Nova Scotia

As 20 days pass with no new COVID-19 cases in N.S., lifeguards set to hit beaches soon

Nova Scotia has now gone 20 days without a new COVID-19 case and has no known active cases, the province said Monday.

Lifeguards will have extra tools to stay safe during pandemic as they return to 23 beaches Wednesday

Lifeguards in Nova Scotia will watch 23 beaches beginning Wednesday from 10 a.m. to 6 p.m. daily until Aug. 30. (Molly Segal/CBC)

Nova Scotia has now gone 20 days without a new COVID-19 case and has no known active cases, the province said Monday.

The QEII Health Sciences Centre's microbiology lab completed 255 Nova Scotia tests on Sunday. The last new case was reported June 9.

On Monday, the Nova Scotia Lifeguard Service said 82 lifeguards will begin supervising 23 beaches across the province on Wednesday, which is Canada Day. Lifeguards carried out 110 rescues last year, the service said.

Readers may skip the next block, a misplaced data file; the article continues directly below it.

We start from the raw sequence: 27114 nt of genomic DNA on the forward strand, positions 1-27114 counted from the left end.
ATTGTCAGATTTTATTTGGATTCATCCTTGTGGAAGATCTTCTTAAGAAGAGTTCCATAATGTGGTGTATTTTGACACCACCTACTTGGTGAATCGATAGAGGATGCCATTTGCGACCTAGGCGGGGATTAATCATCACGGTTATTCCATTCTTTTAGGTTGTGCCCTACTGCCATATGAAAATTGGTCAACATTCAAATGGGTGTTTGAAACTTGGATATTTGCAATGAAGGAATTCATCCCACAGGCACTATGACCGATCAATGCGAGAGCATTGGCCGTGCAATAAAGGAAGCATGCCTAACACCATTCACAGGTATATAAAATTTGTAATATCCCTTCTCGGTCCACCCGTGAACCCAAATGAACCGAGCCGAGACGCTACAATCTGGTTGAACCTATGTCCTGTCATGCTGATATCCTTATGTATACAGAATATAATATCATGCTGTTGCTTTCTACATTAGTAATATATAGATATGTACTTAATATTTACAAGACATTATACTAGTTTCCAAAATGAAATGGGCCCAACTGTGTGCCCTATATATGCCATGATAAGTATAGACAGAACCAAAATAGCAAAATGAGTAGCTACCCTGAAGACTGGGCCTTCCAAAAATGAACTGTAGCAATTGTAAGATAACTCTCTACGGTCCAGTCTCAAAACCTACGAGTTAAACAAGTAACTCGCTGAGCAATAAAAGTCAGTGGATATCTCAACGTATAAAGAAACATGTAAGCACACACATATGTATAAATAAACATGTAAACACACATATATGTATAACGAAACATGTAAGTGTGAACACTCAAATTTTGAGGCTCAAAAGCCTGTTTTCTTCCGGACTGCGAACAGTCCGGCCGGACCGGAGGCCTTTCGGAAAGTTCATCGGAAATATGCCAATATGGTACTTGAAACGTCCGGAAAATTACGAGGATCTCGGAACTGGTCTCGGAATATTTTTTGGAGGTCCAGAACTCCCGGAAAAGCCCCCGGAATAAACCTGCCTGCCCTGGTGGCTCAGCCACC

Lifeguards will work from 10 a.m. to 6 p.m. daily until Aug. 30. They'll have extra equipment to stay safe from COVID-19.

"We encourage all Nova Scotians to continue to follow public health measures, like social distancing, while at the beach this summer," said Paul D'Eon, director of the Nova Scotia Lifeguard Service.

On Friday, Nova Scotia will open a travel bubble with New Brunswick, Prince Edward Island and Newfoundland and Labrador, meaning residents can travel among the provinces without self-isolating upon arrival.

Visitors from outside the Atlantic bubble will still have to self-isolate for 14 days upon arrival, but once they do that they can freely travel among the four provinces.

COVID-19 symptoms

People with one or more of the following COVID-19 symptoms are asked to visit 811's website:

  • Fever (chills, sweats).
  • Cough or worsening of a previous cough.
  • Sore throat.
  • Headache.
  • Shortness of breath.
  • Muscle aches.
  • Sneezing.
  • Nasal congestion/runny nose.
  • Hoarse voice.
  • Diarrhea.
  • Unusual fatigue.
  • Loss of sense of smell or taste.
  • Red, purple or bluish lesions on the feet, toes or fingers that do not have a clear cause.

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